Hal: There is a physician I met and got to know with ____ in our marriage desperation (he died several years ago along with our marriage…) who was a popular Christian author (Dr. Ed Wheat) of a book called, Love Life … for Every Married Couple. His premise was that if we merely ACT AS IF we love another, it will lead to real love, no matter how bad the circumstances may seem or be. Merely consistently “acting as if” we love another will transform it into reality and create the love we want, and our partner will begin loving us back. After all, isn't God’s most important commandment: “Love one another as you would love yourself?” Loving is the most important of all “Source”s” commandments, isn't it? That”s what Dr. Wheat was preaching. Seems simplistic, but is it perhaps another route into the Creation/context theory you are writing about?
Vince: This raises the question of “What is love?” For me, love for someone has two main components:
1. Giving being to the person which is to see them whole, complete and OK exactly as they are, and also to allow him or her to become different as he or she may choose. For example, suppose I have a dear friend who smokes 4 packs of Marlboros a day and coughs up traces of blood. I am afraid he may die prematurely of cancer. Giving being means I accept him and love him completely as he is, a smoker who is destroying his body. And at the same time I can create a reality in my universe that he will give up smoking and live a long life in a context of health. This kind of approach has repeatedly worked for me with people I am close to.
2. If you choose to act in a way that affects the indivual you love, whenever possible act in the interest of that person. Normally this means supporting the person in his/her own intentions (creations) unless you see an intention as leading to harm for the person contrary to that person’s more basic intention (e.g. your friend says he is going to jump off a high embankment and you are quite sure he would probably get hurt if he did that. If you think he does not want to get hurt, of course you discourage him. If you think he wants to get hurt or that getting hurt would be good for him, you can passively support his intention to jump.)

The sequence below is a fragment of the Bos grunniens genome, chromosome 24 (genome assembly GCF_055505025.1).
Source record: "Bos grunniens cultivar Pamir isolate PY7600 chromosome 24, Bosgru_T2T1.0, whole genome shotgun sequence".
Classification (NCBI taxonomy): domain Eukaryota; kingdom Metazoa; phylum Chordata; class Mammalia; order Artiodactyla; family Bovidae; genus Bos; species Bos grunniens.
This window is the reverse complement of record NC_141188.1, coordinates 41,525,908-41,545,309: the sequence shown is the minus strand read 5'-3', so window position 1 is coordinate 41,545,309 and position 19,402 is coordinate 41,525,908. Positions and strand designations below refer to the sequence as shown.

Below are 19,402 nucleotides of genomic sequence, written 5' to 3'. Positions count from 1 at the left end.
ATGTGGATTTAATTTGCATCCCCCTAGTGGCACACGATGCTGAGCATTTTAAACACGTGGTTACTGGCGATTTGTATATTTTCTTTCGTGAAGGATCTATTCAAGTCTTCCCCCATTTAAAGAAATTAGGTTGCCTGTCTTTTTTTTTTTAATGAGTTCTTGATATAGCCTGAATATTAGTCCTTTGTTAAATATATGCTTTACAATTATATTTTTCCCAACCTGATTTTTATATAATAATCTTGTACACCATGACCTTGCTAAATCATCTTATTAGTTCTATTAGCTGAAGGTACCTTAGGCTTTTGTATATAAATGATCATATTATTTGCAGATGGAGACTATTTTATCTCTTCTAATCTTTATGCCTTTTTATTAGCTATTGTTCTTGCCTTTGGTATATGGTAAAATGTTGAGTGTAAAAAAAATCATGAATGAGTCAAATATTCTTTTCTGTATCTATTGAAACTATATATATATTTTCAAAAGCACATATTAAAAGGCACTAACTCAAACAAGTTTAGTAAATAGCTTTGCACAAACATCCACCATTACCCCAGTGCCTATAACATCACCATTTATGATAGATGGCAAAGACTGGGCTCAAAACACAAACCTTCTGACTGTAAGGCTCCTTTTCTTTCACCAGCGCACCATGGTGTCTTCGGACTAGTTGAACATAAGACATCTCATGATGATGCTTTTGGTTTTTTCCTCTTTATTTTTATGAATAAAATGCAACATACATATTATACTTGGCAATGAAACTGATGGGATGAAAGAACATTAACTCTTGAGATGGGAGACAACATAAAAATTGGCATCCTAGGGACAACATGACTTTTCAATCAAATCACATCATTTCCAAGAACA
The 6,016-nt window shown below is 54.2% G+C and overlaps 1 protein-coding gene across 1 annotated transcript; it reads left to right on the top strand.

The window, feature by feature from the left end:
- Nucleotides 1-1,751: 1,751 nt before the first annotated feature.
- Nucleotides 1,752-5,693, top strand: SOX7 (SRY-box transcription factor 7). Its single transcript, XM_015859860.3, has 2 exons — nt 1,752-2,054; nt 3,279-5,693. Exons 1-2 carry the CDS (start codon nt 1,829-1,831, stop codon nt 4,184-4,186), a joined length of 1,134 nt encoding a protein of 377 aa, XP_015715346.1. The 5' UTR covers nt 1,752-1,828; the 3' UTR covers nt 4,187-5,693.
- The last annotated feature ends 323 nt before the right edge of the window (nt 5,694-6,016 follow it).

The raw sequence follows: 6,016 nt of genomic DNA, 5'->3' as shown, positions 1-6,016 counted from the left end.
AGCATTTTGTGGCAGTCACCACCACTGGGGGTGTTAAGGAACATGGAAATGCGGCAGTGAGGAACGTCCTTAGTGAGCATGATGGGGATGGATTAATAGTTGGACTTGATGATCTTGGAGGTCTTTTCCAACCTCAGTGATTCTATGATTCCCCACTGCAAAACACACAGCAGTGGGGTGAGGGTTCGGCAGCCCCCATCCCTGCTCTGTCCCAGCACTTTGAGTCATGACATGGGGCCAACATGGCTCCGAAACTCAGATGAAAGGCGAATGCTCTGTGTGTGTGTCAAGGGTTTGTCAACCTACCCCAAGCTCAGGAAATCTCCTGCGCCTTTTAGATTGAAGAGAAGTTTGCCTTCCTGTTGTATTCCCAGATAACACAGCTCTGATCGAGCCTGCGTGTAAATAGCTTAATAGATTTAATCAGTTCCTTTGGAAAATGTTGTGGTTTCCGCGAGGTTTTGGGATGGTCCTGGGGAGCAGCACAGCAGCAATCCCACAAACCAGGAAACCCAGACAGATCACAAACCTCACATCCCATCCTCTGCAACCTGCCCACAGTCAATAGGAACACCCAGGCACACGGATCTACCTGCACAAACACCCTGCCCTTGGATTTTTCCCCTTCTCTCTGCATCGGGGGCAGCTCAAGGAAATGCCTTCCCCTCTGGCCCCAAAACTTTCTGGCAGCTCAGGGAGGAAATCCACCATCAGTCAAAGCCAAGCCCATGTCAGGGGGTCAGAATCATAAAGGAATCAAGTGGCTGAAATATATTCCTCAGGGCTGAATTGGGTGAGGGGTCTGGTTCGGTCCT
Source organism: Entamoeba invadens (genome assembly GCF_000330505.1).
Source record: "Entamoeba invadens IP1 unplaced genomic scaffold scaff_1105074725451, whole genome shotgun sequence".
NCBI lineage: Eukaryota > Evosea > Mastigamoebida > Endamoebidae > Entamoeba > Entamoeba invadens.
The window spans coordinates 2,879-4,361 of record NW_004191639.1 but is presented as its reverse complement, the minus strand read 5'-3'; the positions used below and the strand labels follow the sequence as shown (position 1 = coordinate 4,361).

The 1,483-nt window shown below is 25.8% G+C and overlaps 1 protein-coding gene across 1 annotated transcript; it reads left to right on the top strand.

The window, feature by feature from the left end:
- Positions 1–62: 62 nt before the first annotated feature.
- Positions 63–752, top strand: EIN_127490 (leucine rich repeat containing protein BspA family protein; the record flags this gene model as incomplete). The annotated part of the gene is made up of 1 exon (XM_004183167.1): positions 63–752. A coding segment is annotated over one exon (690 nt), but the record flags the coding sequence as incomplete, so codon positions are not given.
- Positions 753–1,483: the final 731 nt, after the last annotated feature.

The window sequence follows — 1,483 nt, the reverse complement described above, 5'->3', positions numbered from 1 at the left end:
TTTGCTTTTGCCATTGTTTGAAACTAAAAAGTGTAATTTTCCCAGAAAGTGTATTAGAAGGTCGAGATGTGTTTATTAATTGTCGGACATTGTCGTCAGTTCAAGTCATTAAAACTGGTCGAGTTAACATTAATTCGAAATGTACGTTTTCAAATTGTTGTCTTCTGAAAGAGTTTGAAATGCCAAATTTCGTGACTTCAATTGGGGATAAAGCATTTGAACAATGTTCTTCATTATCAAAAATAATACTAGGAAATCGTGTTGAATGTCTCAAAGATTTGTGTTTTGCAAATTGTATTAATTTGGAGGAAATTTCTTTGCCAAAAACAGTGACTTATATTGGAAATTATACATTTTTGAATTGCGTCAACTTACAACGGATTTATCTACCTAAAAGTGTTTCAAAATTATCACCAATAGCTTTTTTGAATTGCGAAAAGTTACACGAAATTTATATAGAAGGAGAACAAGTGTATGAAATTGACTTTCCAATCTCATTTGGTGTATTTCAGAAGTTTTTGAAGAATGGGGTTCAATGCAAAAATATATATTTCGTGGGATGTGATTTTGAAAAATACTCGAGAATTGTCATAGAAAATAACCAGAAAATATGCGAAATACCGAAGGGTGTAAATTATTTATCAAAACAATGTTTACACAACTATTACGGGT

Love is a context, not an action plan. You can love someone and do nothing about it. I love my mother and father who are dead and all of the four women who mothered my children but I can behave differently with them as appropriate to our commitments. And love is a context in which I can formulate commitments and action plans that bring out expressions of that love.
Love is therefore giving a person freedom to be as they choose to be, or in other words, to create themselves as they may. When I love someone and choose to give that love expression, I support them in their creative aspirations and intentions. You damn well know what this means because you and I have been supporting each other like crazy in our writings, just to mention one dimension. This exchange is an example.
Now to your question. Does acting consistently like I am loving lead to my “really” being loving? I think there is a confusion here between love which by itself requires no action and romantic love which does require action if is going to lead to expression. If I form a context that I am going to act consistently like I am loving somebody and really mean it, then for me that context by itself means I really am loving. From the instant I create that context I will be following my two principles. In fact I will just have created myself as loving. The point is that I can make that creation without any necessity for follow-through. How many people have you found in your life whom you loved but also at one point chosen not to relate to? Love does not require relationship. Relationship may be born of love or born from other commitments. Sam could commit to living with Mary because of the good sex but be scared of committing to love her. As he sees it, if things work out he could commit later to loving Mary. What Sam does not get is that he can love mary from the very start and that his love for her does not box himself in in any way.
Hal: In the 70s we might have labeled that as phony or non-authentic behavior, to be summarily exposed in an encounter group where the price for survival is strict honesty, congruency, and authenticity.
Vince: That is because the human capability to authentically create in an instant was not acknowledged back then. Also love was seen as necessarily requiring action, which put people in binds. That view of love requires people to do loving actions for others whom they love but who may be dangerous or untrustworthy. Where is the incongruency of committing to myself that, if I act with respect to Mary I will act in Mary's interest, and that I will grant Mary the space to be exactly like she is?